General Information (more on wikipidia)

Species Molecular Weight (g/mol) Density (g/L) Radius (m) Reference
Asparagine 132.118 D R [1]

Asparagine is one of the 20 most common natural amino acids on Earth. It has carboxamide as the side chain's functional group. It is considered a non-essential amino acid.
Its three-letter abbreviation is Asn, and its one-letter abbreviation is N. A three-letter designation for either asparagine or aspartic acid is Asx (one-letter abbreviation: B).
A reaction between asparagine and reducing sugars or reactive carbonyls produces acrylamide (acrylic amide) in food when heated to sufficient temperature, i.e. baking. These occur primarily in baked goods such as french fries, potato chips, and roasted coffee.

Asparagine is not an essential amino acid, which means that it can be synthesized from central metabolic pathway intermediates in humans and is not required in the diet. The precursor to asparagine is oxaloacetate. Oxaloacetate is converted to aspartate using a transaminase enzyme. The enzyme transfers the amino group from glutamate to oxaloacetate producing α-ketoglutarate and aspartate. The enzyme asparagine synthetase produces asparagine, AMP, glutamate, and pyrophosphate from aspartate, glutamine, and ATP. In the asparagine synthetase reaction, ATP is used to activate aspartate, forming β-aspartyl-AMP. Glutamine donates an ammonium group which reacts with β-aspartyl-AMP to form asparagine and free AMP.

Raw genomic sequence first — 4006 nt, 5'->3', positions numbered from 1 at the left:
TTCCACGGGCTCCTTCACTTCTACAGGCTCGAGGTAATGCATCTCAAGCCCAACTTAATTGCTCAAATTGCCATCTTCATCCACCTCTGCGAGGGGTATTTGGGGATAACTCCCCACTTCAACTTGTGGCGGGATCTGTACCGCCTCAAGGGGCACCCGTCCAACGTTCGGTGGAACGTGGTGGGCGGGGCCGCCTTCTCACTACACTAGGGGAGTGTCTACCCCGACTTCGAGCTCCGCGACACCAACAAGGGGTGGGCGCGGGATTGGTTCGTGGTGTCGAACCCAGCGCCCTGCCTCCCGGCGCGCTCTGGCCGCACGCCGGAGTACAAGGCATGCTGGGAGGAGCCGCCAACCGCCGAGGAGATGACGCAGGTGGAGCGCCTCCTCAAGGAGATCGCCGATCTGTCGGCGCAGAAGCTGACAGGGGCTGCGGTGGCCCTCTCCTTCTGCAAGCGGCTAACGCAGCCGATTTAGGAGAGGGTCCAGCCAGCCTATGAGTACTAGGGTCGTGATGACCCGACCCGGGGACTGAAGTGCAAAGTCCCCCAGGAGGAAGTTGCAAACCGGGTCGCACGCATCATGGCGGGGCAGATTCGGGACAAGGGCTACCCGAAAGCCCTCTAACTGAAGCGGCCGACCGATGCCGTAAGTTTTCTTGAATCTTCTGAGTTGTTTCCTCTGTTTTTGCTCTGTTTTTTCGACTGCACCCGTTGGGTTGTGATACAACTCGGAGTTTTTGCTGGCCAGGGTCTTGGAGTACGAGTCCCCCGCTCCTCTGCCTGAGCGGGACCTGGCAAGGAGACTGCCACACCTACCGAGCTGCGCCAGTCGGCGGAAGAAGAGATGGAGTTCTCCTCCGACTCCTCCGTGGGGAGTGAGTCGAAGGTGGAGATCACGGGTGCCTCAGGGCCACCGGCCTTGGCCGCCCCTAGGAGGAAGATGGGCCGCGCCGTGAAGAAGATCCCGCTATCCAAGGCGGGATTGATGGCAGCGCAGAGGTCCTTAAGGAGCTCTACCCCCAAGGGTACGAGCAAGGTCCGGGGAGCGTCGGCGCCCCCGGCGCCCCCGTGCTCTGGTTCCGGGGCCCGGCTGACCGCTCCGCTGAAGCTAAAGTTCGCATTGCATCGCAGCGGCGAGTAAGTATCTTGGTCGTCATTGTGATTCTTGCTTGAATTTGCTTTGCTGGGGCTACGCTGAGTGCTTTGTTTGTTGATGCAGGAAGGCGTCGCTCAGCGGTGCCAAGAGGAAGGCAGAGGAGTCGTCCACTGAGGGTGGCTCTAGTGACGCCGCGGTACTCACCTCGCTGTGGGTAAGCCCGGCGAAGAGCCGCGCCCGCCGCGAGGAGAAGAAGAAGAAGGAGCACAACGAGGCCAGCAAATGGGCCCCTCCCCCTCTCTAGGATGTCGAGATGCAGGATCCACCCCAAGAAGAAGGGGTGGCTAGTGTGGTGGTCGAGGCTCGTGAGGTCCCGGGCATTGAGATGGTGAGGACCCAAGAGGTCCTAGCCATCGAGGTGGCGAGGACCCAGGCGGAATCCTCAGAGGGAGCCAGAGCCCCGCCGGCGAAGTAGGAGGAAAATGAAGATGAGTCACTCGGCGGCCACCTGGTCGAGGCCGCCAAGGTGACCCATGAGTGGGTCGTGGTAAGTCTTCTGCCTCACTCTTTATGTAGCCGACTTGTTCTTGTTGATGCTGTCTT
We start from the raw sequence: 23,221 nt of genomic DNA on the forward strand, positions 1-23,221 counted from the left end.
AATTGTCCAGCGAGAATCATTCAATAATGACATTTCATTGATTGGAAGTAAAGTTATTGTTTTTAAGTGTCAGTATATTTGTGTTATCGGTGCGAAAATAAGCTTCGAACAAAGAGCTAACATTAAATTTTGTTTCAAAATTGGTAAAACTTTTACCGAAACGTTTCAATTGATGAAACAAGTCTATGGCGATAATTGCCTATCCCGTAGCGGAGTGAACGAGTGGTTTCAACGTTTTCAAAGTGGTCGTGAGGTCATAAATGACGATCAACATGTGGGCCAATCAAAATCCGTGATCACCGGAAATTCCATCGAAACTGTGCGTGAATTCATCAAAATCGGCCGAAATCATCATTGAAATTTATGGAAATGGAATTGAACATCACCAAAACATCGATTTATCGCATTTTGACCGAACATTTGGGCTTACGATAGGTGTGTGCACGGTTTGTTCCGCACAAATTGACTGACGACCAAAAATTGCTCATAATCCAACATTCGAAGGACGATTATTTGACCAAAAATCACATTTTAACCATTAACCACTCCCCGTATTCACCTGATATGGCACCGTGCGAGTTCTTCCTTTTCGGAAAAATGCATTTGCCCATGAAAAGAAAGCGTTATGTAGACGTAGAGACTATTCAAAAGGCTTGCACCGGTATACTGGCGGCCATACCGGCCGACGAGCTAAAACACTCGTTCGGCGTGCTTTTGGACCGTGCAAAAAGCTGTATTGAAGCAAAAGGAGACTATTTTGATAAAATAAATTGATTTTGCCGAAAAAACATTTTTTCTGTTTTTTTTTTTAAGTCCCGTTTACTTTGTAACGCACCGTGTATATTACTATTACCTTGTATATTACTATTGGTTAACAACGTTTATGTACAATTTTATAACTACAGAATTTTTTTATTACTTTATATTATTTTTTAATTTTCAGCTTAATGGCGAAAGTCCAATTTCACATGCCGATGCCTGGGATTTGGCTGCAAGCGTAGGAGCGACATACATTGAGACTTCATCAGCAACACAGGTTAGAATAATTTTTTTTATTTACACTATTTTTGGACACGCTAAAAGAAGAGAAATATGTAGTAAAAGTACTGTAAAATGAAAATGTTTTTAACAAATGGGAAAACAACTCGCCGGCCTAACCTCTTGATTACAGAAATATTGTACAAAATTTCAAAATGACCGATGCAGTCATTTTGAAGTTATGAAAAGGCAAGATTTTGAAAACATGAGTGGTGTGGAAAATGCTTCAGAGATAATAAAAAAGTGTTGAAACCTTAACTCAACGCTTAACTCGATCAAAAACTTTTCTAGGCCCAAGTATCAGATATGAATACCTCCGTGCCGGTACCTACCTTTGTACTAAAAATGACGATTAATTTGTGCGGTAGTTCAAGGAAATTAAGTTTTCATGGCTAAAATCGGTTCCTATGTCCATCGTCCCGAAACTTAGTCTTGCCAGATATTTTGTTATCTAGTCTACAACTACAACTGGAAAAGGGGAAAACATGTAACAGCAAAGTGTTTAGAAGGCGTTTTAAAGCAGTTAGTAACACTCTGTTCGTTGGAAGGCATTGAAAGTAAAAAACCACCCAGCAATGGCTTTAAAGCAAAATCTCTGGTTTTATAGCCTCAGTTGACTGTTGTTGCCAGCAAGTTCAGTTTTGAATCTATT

Diffusion of in water:

  • Alone at 25 degrees: $D = 830 \ \mu m^{2} s^{-1}$ [1]

Diffusion of in PBS:

  • $D = \ \mu m^{2} s^{-1}$

Diffusion of in cellular matrix:

  • $D = \ \mu m^{2} s^{-1}$
1. Longsworth, L. G. 1955. Diffusion in liquids and the Stokes-Einstein relation, p. 225-247. In T. Shedlovsky (ed.), Electrochemistry in biology and medicine. John Wiley & Sons, Inc., New York, N.Y.
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